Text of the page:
Wednesday of race week will find the Motorcraft/Quick Lane team loading all the parts and pieces the team will need for that week’s race, including the primary and back-up race cars, on the hauler to get the vehicle on its way to the track before lunch. Thursday is a travel day.
“When I started, I drove the truck,” Wingo recalls. “We drove everywhere in the truck. We didn’t know anything about traveling to races on airplanes.”
Race weekend begins on Friday with the crew unloading, setting up the garage and putting the Motorcraft/Quick Lane Ford Fusion through its first NASCAR inspection in time for practice to begin at around noon.
“During that first practice, you’re basically communicating with the driver to see where the balance of the car is and adjust it from there,” Wingo said. “In qualifying trim you’re just trying to get the most speed out of it that you can. Some places you go, you have to scuff the tires and we’ll start with that. While you’re doing that you’re trying to work on the balance a little bit.”
Communication is also key in NASCAR’s new knock-out qualifying system, according to Wingo. “Once you make your first run you can see where your balance is and then you go from there. Just like practice you’re trying to fine tune the balance to get the best speed you can.”
The refinement continues during Saturday’s practice sessions. “Driver feedback is really all you have at a race weekend,” he said. “You don’t have telemetry. You’re going off what the driver says when you’re tuning the car. It’s not like a test where you have all the data coming from the car.”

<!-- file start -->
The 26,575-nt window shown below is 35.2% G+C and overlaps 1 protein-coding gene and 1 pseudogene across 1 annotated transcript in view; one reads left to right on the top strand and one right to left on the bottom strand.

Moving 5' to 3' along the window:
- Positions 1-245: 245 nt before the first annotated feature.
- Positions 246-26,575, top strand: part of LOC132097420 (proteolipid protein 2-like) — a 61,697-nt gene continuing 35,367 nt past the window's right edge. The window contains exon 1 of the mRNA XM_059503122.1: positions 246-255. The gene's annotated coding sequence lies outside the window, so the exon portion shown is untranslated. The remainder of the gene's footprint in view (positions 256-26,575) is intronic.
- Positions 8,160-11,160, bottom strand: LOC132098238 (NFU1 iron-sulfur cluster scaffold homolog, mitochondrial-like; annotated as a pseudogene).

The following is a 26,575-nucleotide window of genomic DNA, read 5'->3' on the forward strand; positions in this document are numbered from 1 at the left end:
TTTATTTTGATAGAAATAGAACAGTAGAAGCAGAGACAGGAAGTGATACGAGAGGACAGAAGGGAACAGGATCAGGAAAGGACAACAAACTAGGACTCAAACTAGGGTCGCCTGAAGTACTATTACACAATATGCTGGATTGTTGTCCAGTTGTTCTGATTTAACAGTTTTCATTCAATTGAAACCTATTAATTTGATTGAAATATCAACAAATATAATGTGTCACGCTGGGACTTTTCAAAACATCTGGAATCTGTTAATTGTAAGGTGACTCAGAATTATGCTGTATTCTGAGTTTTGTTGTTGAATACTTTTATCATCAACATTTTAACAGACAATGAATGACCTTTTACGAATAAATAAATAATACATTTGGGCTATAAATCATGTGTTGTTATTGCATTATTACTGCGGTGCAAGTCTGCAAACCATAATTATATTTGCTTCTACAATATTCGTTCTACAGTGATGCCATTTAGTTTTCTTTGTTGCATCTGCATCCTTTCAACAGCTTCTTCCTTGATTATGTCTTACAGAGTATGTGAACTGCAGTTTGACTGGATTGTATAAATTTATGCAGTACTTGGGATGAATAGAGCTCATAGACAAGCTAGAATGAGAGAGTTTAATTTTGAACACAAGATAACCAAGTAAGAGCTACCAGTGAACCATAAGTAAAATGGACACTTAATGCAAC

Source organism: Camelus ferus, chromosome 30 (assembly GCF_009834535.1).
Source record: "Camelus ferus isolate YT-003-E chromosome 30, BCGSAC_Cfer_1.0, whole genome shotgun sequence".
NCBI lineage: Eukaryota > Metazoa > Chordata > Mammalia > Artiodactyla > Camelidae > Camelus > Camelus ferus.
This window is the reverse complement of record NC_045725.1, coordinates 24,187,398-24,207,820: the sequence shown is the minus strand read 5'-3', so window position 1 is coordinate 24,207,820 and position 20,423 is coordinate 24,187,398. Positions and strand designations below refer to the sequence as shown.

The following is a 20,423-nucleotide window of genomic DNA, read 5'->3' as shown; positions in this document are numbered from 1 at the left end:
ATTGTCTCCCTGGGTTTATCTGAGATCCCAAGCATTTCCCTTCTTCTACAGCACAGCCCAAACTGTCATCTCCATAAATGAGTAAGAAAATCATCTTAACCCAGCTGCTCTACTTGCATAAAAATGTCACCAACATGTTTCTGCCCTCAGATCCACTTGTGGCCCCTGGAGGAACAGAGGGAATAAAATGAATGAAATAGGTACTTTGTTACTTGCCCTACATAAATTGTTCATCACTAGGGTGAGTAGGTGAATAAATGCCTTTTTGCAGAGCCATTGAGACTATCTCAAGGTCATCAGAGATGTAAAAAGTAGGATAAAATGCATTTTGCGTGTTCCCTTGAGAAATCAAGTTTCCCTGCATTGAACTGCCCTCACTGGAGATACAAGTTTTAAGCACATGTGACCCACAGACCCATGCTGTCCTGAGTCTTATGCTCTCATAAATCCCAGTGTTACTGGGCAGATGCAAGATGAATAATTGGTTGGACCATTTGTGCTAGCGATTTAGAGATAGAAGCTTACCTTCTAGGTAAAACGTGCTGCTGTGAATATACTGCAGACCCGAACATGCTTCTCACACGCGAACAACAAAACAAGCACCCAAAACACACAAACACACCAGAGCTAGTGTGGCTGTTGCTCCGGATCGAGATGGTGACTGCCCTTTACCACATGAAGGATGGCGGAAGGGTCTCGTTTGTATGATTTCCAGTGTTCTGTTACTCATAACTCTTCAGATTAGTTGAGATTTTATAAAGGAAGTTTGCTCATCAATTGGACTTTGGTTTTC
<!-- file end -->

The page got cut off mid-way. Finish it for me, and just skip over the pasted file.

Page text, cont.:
Race day finds Wingo supervising the final touches of race car set up before the last pre-race inspection. He also checks out the pit box to make sure everything and everyone is in place and ready to go.
“About an hour before the race we have our little team meeting in the hauler and go over what the trends are for this track, how many laps we think we can go on fuel so everybody’s got a good idea when we’ll be pitting and get ready to race,” he explained.
During the race the crew chief becomes the team’s master strategist in an environment that is as ever-changing as war.
“There are a lot of things that can happen,” Wingo said. “There’s track position. You have to decide what’s best for a particular situation based on your pit window. Maybe it’s best to stay out or take the wave around. It’s changing as the race goes on and you have to do what’s best for you at that point.”
Like in practice and qualifying, the only data available to the crew chief during the race are lap times and driver feedback.
“You feed the driver lap times as often as possible because he’s always looking for the best line around the track,” Wingo said. “You may not be the quickest car on the track but you find a line that will give you the best lap time for you at that particular moment.”
When the checkered flag drops, the crew puts everything back on the hauler and the process starts all over with one exception.
“As long as the car’s not torn up, we’ll debrief it when we get back to the shop to make sure we didn’t have anything change during the race,” he said.
Eddie Wood, who has seen the crew chief position evolve during his many years in racing, said earlier that the job was like being an air traffic controller. He amended that later to a sports analogy.
“If you compare it to football, he’s kind of the quarterback, but also the coach and a little bit of general manager.”